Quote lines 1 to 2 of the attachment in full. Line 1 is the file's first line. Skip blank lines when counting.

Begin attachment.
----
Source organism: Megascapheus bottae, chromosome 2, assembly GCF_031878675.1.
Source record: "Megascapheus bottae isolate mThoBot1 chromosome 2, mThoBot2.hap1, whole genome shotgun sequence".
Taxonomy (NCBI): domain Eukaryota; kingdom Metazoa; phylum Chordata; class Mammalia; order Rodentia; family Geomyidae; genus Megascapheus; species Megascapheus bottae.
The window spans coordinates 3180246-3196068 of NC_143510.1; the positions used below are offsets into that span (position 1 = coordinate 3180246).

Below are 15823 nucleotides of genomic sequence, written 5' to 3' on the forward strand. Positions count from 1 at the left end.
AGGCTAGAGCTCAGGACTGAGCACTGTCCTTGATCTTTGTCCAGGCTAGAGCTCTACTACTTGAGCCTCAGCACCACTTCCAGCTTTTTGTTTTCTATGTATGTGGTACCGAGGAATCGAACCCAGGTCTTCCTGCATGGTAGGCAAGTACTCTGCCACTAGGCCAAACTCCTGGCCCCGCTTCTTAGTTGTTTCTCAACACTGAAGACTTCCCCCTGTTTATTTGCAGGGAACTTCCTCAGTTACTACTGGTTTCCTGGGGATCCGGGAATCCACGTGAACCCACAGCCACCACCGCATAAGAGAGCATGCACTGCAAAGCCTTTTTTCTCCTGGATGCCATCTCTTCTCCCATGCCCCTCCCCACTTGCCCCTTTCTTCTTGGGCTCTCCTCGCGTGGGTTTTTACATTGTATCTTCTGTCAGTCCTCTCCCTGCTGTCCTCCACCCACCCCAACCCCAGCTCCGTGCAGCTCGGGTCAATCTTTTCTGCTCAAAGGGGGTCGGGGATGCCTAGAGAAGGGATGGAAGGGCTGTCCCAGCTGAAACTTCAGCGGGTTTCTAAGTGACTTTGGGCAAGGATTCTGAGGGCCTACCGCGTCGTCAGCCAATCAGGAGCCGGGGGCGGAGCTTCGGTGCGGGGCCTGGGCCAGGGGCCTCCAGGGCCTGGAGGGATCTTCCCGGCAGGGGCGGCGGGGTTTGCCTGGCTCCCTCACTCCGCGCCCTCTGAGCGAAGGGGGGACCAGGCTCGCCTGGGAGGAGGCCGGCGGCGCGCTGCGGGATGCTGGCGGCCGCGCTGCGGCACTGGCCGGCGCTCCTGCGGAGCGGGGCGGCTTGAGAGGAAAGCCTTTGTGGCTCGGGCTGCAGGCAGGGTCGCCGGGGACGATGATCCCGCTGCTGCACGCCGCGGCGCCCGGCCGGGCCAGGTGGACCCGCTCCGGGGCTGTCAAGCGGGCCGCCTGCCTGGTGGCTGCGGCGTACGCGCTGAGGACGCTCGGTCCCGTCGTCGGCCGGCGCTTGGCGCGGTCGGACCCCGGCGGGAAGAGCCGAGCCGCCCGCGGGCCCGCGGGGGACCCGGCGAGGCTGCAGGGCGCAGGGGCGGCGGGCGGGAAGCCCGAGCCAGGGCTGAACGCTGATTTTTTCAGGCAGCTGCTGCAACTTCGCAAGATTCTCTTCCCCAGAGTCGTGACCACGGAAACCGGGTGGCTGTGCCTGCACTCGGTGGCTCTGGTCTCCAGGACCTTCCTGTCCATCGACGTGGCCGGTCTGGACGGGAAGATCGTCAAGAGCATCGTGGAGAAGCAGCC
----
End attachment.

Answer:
Source organism: Megascapheus bottae, chromosome 2, assembly GCF_031878675.1.
Source record: "Megascapheus bottae isolate mThoBot1 chromosome 2, mThoBot2.hap1, whole genome shotgun sequence".